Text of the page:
Which savory secret will you choose to guard your WordPress kitchen? 🍳 Will you wield the mighty .htaccess spatula, flipping off unwanted access to xmlrpc.php with finesse? Or, will you sprinkle the magical dust of WordPress hooks, enchanting the realm with add_filter( 'xmlrpc_enabled', '__return_false' ); to banish intruders? Unveil the mystery: which method is the gourmet choice for your website’s security, and why? 🧙♂️🔒
Disabling xmlrpc.php using .htaccess and using WordPress hooks like add_filter( 'xmlrpc_enabled', '__return_false' ); are two methods with different implications. Here’s a breakdown of why you might want to use the .htaccess method:
- .htaccess Method: Blocking access to xmlrpc.php through .htaccess completely denies access at the server level. This means that any request to xmlrpc.php will not be processed, making it more secure.
- add_filter Method: This method disables XML-RPC from within WordPress. An attacker could still potentially exploit any vulnerabilities present in the XML-RPC file itself or in the processing of requests by WordPress.
- .htaccess Method: Since it blocks the requests at the server level, it prevents unnecessary loading of WordPress core, saving server resources.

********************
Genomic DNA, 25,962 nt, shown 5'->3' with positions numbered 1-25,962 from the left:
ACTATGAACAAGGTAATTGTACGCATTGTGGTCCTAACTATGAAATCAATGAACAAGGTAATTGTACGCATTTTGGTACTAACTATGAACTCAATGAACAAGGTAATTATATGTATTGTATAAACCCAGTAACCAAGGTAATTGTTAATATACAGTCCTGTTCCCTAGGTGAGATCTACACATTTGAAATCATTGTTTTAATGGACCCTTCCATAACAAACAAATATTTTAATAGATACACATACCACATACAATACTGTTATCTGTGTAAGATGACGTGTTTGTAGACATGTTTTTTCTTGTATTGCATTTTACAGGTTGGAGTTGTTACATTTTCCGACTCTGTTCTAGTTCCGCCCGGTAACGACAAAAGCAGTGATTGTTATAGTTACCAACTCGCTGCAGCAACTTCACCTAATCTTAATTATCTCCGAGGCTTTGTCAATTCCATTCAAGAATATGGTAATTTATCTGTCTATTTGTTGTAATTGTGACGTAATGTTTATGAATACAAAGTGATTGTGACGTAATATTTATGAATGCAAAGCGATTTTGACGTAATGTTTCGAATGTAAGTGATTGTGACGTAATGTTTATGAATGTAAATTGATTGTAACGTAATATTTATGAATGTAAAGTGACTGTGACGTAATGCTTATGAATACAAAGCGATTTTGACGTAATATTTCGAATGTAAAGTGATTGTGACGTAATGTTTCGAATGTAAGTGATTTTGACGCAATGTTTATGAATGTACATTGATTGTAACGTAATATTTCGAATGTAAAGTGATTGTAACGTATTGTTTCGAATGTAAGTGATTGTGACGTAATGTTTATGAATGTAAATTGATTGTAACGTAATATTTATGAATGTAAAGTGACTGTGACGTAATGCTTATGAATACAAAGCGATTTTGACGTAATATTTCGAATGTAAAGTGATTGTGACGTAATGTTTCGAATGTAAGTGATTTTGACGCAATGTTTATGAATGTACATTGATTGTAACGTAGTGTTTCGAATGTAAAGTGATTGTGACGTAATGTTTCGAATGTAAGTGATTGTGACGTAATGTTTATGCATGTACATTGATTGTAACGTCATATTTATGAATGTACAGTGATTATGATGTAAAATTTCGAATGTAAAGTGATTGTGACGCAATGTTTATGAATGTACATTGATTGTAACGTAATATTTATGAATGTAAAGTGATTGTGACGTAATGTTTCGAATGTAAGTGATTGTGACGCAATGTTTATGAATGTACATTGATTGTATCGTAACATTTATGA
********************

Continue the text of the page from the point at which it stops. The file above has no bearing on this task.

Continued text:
- add_filter Method: WordPress still needs to load to some extent to process the add_filter function, consuming more resources compared to the .htaccess method.
- .htaccess Method: This is more rigid but simpler to implement for those who might not be as comfortable editing PHP files.
- add_filter Method: Offers more flexibility and is more WordPress-native. It is easier to manage programmatically and might be preferred by developers comfortable with PHP and WordPress hooks.
4. Global vs. Local Configuration:
- .htaccess Method: Affects the global server configuration and is not confined to WordPress.
- add_filter Method: This is specific to WordPress and won’t affect any other applications you might be running on the same server.
5. Ease of Implementation:
- .htaccess Method: Might be easier for someone who is not a developer. It’s as simple as pasting a few lines into a file.
- add_filter Method: Requires modifying WordPress PHP files, which might be more daunting for non-developers.
add_filter( 'xmlrpc_enabled', '__return_false' );
add_filter( 'xmlrpc_methods', '__return_empty_array' );
.htaccess code with JetPack IPs:
deny from all
Allow from 18.104.22.168/32
Allow from 22.214.171.124/32
Allow from 126.96.36.199/32
Allow from 188.8.131.52/20
Allow from 184.108.40.206/20
Allow from 220.127.116.11/20
Allow from 18.104.22.168/22
The .htaccess method might be preferred for its robust security and performance benefits, especially in a high-traffic environment. It’s also simpler to implement for non-developers. However, choosing between the two methods ultimately depends on the specific needs and constraints of your WordPress setup and your comfort and familiarity with editing server and WordPress core files.